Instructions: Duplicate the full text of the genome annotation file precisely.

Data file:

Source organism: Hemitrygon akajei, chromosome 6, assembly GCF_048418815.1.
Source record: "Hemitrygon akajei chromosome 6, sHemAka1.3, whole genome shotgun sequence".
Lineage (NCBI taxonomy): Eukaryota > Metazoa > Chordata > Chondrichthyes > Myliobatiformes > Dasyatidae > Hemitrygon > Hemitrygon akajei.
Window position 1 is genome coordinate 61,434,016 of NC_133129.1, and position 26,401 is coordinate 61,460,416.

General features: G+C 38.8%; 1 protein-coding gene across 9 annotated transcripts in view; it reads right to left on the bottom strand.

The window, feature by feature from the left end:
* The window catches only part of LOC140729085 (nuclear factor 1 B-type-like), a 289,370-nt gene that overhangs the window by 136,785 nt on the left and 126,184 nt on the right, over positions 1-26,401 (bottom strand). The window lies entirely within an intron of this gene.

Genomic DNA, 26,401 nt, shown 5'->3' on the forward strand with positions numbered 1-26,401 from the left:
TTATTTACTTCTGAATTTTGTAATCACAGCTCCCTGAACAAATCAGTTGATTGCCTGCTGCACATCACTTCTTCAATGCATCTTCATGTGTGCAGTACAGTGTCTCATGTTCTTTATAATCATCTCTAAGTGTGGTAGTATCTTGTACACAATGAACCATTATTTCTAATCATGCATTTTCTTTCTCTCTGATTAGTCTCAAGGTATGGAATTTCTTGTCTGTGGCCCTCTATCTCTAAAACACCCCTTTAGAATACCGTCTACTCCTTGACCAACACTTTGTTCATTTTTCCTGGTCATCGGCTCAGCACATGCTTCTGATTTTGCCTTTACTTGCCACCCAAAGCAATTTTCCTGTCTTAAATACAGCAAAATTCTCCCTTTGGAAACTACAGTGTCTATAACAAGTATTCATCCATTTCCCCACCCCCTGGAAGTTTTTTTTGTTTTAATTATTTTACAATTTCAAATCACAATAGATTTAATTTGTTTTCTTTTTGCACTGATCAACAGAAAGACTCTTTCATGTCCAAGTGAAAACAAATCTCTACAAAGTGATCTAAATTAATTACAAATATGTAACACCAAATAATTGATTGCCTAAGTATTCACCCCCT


Source organism: Hemitrygon akajei, chromosome 6, assembly GCF_048418815.1.
Source record: "Hemitrygon akajei chromosome 6, sHemAka1.3, whole genome shotgun sequence".
Lineage (NCBI taxonomy): Eukaryota > Metazoa > Chordata > Chondrichthyes > Myliobatiformes > Dasyatidae > Hemitrygon > Hemitrygon akajei.
Window position 1 is genome coordinate 61,434,016 of NC_133129.1, and position 26,401 is coordinate 61,460,416.

General features: G+C 38.8%; 1 protein-coding gene across 9 annotated transcripts in view; it reads right to left on the bottom strand.

The window, feature by feature from the left end:
* The window catches only part of LOC140729085 (nuclear factor 1 B-type-like), a 289,370-nt gene that overhangs the window by 136,785 nt on the left and 126,184 nt on the right, over positions 1-26,401 (bottom strand). The window lies entirely within an intron of this gene.

Genomic DNA, 26,401 nt, shown 5'->3' on the forward strand with positions numbered 1-26,401 from the left:
TTATTTACTTCTGAATTTTGTAATCACAGCTCCCTGAACAAATCAGTTGATTGCCTGCTGCACATCACTTCTTCAATGCATCTTCATGTGTGCAGTACAGTGTCTCATGTTCTTTATAATCATCTCTAAGTGTGGTAGTATCTTGTACACAATGAACCATTATTTCTAATCATGCATTTTCTTTCTCTCTGATTAGTCTCAAGGTATGGAATTTCTTGTCTGTGGCCCTCTATCTCTAAAACACCCCTTTAGAATACCGTCTACTCCTTGACCAACACTTTGTTCATTTTTCCTGGTCATCGGCTCAGCACATGCTTCTGATTTTGCCTTTACTTGCCACCCAAAGCAATTTTCCTGTCTTAAATACAGCAAAATTCTCCCTTTGGAAACTACAGTGTCTATAACAAGTATTCATCCATTTCCCCACCCCCTGGAAGTTTTTTTTGTTTTAATTATTTTACAATTTCAAATCACAATAGATTTAATTTGTTTTCTTTTTGCACTGATCAACAGAAAGACTCTTTCATGTCCAAGTGAAAACAAATCTCTACAAAGTGATCTAAATTAATTACAAATATGTAACACCAAATAATTGATTGCCTAAGTATTCACCCCCT